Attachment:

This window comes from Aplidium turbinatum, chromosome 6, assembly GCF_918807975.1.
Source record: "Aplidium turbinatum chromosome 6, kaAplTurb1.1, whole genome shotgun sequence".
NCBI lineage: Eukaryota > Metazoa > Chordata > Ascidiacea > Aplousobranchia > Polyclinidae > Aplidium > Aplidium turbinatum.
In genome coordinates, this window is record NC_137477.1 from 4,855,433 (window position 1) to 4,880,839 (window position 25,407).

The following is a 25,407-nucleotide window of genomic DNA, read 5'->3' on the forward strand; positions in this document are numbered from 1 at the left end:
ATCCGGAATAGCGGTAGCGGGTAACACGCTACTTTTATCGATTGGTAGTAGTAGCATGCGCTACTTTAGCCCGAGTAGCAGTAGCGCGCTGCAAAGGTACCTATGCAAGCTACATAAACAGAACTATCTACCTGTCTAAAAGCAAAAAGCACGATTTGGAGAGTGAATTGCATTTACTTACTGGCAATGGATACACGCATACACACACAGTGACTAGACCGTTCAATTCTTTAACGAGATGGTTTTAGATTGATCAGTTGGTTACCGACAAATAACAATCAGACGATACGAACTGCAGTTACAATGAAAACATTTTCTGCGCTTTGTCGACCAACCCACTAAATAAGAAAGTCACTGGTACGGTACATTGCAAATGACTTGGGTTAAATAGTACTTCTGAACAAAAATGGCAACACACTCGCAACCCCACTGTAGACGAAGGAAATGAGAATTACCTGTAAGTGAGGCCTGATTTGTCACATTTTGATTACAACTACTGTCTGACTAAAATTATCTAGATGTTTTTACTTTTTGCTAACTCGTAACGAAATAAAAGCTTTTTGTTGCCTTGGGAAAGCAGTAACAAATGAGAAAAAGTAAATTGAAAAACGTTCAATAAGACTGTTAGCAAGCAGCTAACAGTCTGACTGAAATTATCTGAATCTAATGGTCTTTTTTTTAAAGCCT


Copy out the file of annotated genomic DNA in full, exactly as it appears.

This window comes from Aplidium turbinatum, chromosome 6, assembly GCF_918807975.1.
Source record: "Aplidium turbinatum chromosome 6, kaAplTurb1.1, whole genome shotgun sequence".
NCBI lineage: Eukaryota > Metazoa > Chordata > Ascidiacea > Aplousobranchia > Polyclinidae > Aplidium > Aplidium turbinatum.
In genome coordinates, this window is record NC_137477.1 from 4,855,433 (window position 1) to 4,880,839 (window position 25,407).

The following is a 25,407-nucleotide window of genomic DNA, read 5'->3' on the forward strand; positions in this document are numbered from 1 at the left end:
ATCCGGAATAGCGGTAGCGGGTAACACGCTACTTTTATCGATTGGTAGTAGTAGCATGCGCTACTTTAGCCCGAGTAGCAGTAGCGCGCTGCAAAGGTACCTATGCAAGCTACATAAACAGAACTATCTACCTGTCTAAAAGCAAAAAGCACGATTTGGAGAGTGAATTGCATTTACTTACTGGCAATGGATACACGCATACACACACAGTGACTAGACCGTTCAATTCTTTAACGAGATGGTTTTAGATTGATCAGTTGGTTACCGACAAATAACAATCAGACGATACGAACTGCAGTTACAATGAAAACATTTTCTGCGCTTTGTCGACCAACCCACTAAATAAGAAAGTCACTGGTACGGTACATTGCAAATGACTTGGGTTAAATAGTACTTCTGAACAAAAATGGCAACACACTCGCAACCCCACTGTAGACGAAGGAAATGAGAATTACCTGTAAGTGAGGCCTGATTTGTCACATTTTGATTACAACTACTGTCTGACTAAAATTATCTAGATGTTTTTACTTTTTGCTAACTCGTAACGAAATAAAAGCTTTTTGTTGCCTTGGGAAAGCAGTAACAAATGAGAAAAAGTAAATTGAAAAACGTTCAATAAGACTGTTAGCAAGCAGCTAACAGTCTGACTGAAATTATCTGAATCTAATGGTCTTTTTTTTAAAGCCT